The Making Of Stargate Continuum Part One

Stargate Continuum has, for Brad Wright, been a very long time coming. Having co-created the original Stargate SG-1 series as a spin off from the massively successful big-screen film, the writer/producer has always harbored a dream that one day, new and old fans alike would be able to experience their favorite show in movie form. Now, following Ark of Truth, Continuum is set to prove that movies are where the SG-1 team belongs.

The spectacular story of Continuum – which sees the Stargate team in such far-flung places as the frozen Arctic wastes – first began to coalesce in the writer’s head as the result of a very unique invitation. Barry L. Campbell, head of operations at the USN Arctic Submarine Laboratory in San Diego, California, suggested that the Stargate cast and crew might like to film on the frozen Arctic Ocean. Filming could take advantage of the 2007 Ice Exercise (ICEX) training mission, which meant a nuclear submarine, the USS Alexandria, would be in position beneath the ice. It wasn’t an opportunity that Wright was about to pass up!

“We actually flew to the Arctic and shot scenes on the ice and inside a nuclear submarine. These are things that we could never have thought of doing in a million years on the television show! I came up with the idea for the whole story with the invitation to the Arctic. [Executive Producer] N. John Smith told me that Barry Campbell invited us with the possibility of shooting there. I thought, ‘Okay, what story can I tell that puts our team in the Arctic and that also involves a nuclear submarine breaking through the ice?’ Then I got the idea of doing it as a time travel story and having them emerge in desperate need of rescue in the cargo hold of a ship that transferred the Stargate from Africa to North America at the outside of World War II. The story started to fill itself in from there.”

The regular cast of Stargate SG-1 had already been signed up for the movie, having agreed a deal that let them know they were all wanted for both Ark of Truth and Continuum. But as the story evolved, the writer realized there were other familiar faces that he wanted to include – and one in particular that SG-1 fans the world over will be delighted to see on screen once more. Oh yes – Jack O’Neill is back! Actor Richard Dean Anderson reprises his role as SG-1’s much-loved team commander-turned-General as if he’s never been away.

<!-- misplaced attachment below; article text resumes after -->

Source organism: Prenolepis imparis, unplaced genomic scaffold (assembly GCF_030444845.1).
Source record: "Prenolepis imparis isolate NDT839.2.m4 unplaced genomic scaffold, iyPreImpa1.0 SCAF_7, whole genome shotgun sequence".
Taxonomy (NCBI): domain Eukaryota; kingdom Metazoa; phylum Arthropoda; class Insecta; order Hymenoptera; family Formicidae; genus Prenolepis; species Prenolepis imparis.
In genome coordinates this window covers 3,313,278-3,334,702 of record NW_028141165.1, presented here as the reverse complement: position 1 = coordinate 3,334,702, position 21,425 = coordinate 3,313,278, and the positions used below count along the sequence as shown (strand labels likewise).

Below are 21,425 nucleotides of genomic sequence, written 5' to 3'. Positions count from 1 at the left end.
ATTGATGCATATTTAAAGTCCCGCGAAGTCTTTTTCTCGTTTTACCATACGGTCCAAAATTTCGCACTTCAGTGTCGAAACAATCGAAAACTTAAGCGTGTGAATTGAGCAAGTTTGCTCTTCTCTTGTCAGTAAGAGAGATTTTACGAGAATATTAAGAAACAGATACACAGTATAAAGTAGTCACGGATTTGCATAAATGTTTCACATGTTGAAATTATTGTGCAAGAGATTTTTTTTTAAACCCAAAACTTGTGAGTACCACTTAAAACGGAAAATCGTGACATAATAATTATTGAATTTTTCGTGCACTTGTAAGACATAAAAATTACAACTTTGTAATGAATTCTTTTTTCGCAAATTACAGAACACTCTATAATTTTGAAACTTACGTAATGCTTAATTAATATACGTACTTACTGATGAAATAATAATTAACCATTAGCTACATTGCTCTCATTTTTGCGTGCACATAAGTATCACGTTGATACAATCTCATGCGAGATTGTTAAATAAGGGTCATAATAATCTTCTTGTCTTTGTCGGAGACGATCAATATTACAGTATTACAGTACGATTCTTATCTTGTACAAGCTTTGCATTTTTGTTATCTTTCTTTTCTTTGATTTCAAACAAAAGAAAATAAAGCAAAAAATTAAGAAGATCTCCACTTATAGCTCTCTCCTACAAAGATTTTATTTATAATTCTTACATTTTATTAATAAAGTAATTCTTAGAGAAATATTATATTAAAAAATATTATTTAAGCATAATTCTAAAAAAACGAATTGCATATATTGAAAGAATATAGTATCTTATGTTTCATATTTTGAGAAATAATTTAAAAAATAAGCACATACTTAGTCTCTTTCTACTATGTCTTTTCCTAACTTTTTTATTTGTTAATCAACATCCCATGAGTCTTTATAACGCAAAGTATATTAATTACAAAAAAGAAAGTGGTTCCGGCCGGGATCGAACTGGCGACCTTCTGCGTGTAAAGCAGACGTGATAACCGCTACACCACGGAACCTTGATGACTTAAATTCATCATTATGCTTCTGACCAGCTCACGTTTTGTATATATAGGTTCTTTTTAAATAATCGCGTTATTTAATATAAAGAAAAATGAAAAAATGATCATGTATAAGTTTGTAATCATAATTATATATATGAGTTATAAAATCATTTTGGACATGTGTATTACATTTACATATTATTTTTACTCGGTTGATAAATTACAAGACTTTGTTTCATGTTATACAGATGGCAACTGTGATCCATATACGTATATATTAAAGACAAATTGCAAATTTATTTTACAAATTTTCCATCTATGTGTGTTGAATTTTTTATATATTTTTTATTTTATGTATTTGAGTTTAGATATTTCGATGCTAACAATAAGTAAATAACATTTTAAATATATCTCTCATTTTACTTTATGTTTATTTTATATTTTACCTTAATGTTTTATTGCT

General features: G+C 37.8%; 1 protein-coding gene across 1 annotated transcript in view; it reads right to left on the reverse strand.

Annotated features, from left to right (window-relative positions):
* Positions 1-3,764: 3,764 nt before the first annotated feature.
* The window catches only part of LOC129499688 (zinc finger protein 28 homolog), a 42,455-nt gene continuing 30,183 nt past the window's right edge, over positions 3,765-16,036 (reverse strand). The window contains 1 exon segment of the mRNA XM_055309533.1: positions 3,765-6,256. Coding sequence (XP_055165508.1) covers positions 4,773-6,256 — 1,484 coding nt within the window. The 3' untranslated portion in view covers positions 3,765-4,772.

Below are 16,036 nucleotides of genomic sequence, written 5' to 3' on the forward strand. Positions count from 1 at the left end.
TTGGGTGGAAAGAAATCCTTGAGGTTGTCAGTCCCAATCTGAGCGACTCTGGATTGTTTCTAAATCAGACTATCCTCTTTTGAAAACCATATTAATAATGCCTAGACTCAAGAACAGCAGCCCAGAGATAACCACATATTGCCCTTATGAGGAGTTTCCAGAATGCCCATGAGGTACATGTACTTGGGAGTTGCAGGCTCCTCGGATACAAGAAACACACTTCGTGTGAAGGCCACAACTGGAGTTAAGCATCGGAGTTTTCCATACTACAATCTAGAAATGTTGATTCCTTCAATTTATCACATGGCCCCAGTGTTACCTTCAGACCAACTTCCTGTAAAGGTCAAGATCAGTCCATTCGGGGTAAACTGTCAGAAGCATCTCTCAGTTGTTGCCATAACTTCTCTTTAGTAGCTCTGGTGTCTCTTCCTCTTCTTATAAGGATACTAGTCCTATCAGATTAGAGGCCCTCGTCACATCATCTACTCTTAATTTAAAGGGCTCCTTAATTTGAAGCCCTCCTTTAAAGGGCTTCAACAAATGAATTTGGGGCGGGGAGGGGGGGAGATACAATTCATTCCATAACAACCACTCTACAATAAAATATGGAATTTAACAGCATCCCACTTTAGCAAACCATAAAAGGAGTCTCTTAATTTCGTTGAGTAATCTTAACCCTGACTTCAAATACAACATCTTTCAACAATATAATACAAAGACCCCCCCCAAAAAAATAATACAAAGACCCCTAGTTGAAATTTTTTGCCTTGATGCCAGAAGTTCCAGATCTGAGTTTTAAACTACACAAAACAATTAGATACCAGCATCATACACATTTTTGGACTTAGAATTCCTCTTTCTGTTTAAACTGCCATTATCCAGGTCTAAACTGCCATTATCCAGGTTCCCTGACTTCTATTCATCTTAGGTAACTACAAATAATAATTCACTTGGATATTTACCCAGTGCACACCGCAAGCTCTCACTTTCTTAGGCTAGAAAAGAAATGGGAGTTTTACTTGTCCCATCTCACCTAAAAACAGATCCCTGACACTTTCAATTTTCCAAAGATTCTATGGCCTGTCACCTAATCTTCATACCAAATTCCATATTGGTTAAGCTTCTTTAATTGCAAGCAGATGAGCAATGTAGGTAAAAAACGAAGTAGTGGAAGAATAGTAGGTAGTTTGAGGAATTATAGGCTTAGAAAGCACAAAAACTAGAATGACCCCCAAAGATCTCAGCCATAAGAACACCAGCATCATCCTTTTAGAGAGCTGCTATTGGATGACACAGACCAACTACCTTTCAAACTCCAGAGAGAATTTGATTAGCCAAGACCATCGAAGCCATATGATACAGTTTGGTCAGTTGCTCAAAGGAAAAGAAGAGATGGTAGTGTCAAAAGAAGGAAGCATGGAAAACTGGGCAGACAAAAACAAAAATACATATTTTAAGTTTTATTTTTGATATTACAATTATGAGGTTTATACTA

“I didn’t know I had Rick,” Wright admits. “Let me just say that there was a version of the script with him and a version of the script without him! I much preferred the version of the script with him, it was much more fun to do. There was also a version of the script with him just in the arctic scenes, which was a possibility.”

Anderson isn’t the only familiar face that long-term fans will recognize in Continuum, either. Amongst others, William Devane returns as President Hayes and Cliff Simon reappears as SG-1’s old Nemesis Ba’al – which provided an opportunity for Wright to explore a few alternative paths for another favorite face.

“I wasn’t going to use Vala as extensively as I did,” Wright explains, “and then Robert [Cooper] suggested a certain twist that makes her far more villainous and essential to the final part of the movie.”

In fact, Claudia Black gets a chance to explore Vala’s life before ridding herself of Qetesh. “It’s fun because this is a Qetesh that would have been different, even from the other timeline,” Wright points out, “because this is a Qetesh who was forced into marriage with Ba’al. Ba’al says, ‘I want you to be my queen’, which is a Goa’uld way of imposing servitude. But Qetesh is a Goa’uld, and obviously wants the power for herself.”

Even with all his cast in place, necessity ensured that other tweaks had to be made to the script as time progressed.

“I actually wrote a version of the story with Daniel [staying on the ice] all the way,” he explains, “but as I was writing it I found out that I wasn’t going to have Michael for the arctic stuff, because he wasn’t going to be available. So I actually had to change the script to address how the Daniel character isn’t with the other two as they trek across the ice. I actually think it turned into two dramatic scenes, so I was quite happy for it. Sometimes change is good – sometimes change makes a script better.”

Watch out for the second part of our chat with writer and executive producer Brad Wright – coming soon!

News Article Courtesy Of The Official Stargate Website